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Novidades

Libros en ingles

 

 In desert and wilderness

Henryk Sienkiewicz, inspirado nas súas viaxes por África, escribe un fascinante libro onde relata as aventuras e experiencias de dous nenos durante unha viaxe a Jartum trala morte do xeneral Gordon. O relato narra as aventuras dos nenos no deserto situando ao lector na marabillosa contorna da natureza africana

   With fire and sword

En 1640, estala a guerra en Polonia. Liderados polo Hmyelnitzki Bohdan, os rebeldes vólvense contra a súa patria e únense aos invasores co fin de socavar a coroa. A rebelión crea o estado de Ucrania, pero tamén custa moitas vidas e estende a miseria por Europa. Os polacos son capturados polos rebeldes e vendidos como escravos. As terras agrícolas son destruídas e os patriotas creen que o país podería caer na ruína. Unha novela de guerra e paixóns comparada por algúns críticos literarios a Guerra e Paz.


Quo Vadis
 
Todo o transcurso da acción céntrase nos primeiros tempos do cristianismo. Aínda que o perfil dos personaxes non é demasiado profundo desde o punto de vista psicolóxico, o hábil desenvolvemento da trama así como a plasticidad e forza das descricións dotan de gran paixón a toda a narración. Unha novela histórica atrayente para calquera clase de público que recrea o tempo de esplendor dun imperio e o nacemento dunha relixión estendida por todo o mundo.


Whirlpools
 
Nun momento en que o Estado de Polonia era constantemente sometido á axitación política, Henryk Sienkiewicz escribe esta novela reflexo da situación na Europa da época 


 

 The Adventure of the Dying Detective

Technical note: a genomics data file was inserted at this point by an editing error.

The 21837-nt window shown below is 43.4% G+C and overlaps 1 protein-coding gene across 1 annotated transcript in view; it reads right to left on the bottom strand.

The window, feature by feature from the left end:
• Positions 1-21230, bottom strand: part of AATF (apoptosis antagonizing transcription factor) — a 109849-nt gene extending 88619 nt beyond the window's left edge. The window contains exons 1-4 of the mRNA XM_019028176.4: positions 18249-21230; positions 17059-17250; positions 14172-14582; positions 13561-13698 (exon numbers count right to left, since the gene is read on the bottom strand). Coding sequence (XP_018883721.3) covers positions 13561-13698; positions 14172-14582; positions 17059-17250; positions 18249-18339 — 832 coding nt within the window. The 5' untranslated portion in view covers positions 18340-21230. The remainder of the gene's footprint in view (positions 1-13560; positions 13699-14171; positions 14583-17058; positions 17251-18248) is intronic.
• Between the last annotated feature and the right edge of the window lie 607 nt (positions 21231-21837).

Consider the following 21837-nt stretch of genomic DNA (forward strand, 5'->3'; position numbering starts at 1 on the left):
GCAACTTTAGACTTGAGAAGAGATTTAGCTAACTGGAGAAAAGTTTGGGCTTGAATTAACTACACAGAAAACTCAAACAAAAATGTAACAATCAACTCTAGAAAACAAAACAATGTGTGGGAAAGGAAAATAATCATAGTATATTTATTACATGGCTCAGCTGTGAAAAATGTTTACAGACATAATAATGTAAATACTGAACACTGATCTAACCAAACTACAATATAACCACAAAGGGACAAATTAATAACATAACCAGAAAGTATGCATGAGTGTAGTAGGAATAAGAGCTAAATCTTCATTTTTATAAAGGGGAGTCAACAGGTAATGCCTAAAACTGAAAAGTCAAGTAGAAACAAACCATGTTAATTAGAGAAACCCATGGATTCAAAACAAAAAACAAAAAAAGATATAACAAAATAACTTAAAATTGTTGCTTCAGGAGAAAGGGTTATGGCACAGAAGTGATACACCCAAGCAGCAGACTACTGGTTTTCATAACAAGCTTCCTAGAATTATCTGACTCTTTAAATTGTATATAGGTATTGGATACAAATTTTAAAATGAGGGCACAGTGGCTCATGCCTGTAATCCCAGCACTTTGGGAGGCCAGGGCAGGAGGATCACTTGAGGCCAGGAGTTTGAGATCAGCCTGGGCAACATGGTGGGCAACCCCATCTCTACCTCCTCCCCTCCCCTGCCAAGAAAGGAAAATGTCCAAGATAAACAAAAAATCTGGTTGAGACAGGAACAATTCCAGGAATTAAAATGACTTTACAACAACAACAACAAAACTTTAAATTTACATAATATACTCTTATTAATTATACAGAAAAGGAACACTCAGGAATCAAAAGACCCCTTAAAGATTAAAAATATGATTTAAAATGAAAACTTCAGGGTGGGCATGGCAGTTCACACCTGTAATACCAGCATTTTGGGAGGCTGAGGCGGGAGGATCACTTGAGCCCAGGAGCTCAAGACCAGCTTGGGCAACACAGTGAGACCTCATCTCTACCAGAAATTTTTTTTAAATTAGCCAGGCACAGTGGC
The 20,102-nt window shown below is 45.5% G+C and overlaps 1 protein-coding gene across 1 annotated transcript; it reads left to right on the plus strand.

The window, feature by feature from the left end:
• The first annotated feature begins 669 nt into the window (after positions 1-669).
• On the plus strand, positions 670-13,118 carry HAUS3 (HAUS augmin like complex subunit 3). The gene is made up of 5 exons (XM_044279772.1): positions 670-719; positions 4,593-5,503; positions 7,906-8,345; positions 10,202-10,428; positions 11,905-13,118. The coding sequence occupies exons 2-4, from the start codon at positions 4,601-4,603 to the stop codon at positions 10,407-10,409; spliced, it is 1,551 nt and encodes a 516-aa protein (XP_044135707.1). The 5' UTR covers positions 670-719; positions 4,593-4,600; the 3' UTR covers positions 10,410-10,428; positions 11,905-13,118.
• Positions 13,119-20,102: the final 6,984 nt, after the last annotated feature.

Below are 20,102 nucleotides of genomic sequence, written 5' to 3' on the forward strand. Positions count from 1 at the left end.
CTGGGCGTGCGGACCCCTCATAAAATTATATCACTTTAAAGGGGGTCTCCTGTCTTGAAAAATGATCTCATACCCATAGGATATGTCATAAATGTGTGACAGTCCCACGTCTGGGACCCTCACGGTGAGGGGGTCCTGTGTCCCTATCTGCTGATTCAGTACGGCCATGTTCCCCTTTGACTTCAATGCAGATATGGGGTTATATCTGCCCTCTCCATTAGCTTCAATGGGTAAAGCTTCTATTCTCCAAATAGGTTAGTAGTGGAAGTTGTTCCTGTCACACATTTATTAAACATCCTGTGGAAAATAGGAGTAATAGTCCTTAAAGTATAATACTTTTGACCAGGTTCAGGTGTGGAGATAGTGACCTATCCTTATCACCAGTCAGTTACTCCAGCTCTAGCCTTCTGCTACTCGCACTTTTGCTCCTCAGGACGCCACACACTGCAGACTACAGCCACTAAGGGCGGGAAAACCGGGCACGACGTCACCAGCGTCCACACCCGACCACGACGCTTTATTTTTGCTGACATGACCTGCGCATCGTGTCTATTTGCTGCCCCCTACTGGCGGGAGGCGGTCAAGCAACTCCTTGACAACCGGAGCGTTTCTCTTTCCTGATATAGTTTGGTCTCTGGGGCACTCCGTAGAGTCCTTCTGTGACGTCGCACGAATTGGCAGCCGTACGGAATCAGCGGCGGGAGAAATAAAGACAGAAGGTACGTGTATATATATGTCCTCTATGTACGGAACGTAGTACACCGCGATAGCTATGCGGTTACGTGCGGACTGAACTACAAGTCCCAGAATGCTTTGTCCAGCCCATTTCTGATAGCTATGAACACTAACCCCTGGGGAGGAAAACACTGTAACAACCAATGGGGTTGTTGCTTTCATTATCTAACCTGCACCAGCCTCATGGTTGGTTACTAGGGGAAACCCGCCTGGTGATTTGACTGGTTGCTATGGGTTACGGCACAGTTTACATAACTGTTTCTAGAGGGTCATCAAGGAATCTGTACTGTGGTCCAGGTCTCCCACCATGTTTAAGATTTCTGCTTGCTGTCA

Mrs. Hudson, the landlady of Sherlock Holmes, was a long-suffering woman. Not only was her first-floor flat invaded  at all hours by throngs of singular and often undesirable characters but her remarkable lodger showed an eccentricity  and irregularity in his life which must have sorely tried her patience. His incredible untidiness, his addiction to music  at strange hours, his occasional revolver practice within doors, his weird and often malodorous scientific experiments,  and the atmosphere of violence and danger which hung around him made him the very worst tenant in London. 

 
  His Last Bow
 
It was nine o'clock at night upon the second of August--the most terrible August in the history of the world. One might  have thought already that God's curse hung heavy over a degenerate world, for there was an awesome hush and a feeling  of vague expectancy in the sultry and stagnant air. The sun had long set, but one blood-red gash like an open wound lay  low in the distant west. Above, the stars were shining brightly, and below, the lights of the shipping glimmered in the bay.
 
  The Sign of the Four
 Sherlock Holmes took his bottle from the corner of the mantel-piece and his hypodermic syringe from its neat morocco case.
 With his long, white, nervous fingers he adjusted the delicate needle, and rolled back his left shirt-cuff. For some little time  his eyes rested thoughtfully upon the sinewy forearm and wrist all dotted and scarred with innumerable puncture-marks.
 Finally he thrust the sharp point home, pressed down the tiny piston, and sank back into the velvet-lined arm-chair with a  long sigh of satisfaction.
 
  The Valley of Fear
 "I am inclined to think—" said I.
 "I should do so," Sherlock Holmes remarked impatiently.  I believe that I am one of the most long-suffering of mortals; but I'll admit that I was annoyed at the sardonic interruption.
 "Really, Holmes," said I severely, "you are a little trying at times."  He was too much absorbed with his own thoughts to give any immediate answer to my remonstrance. He leaned upon his hand, with his untasted breakfast before him, and he stared at the slip of paper which he had just drawn from its envelope. Then he  took the envelope itself, held it up to the light, and very carefully studied both the exterior and the flap.
 

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by Dr. Radut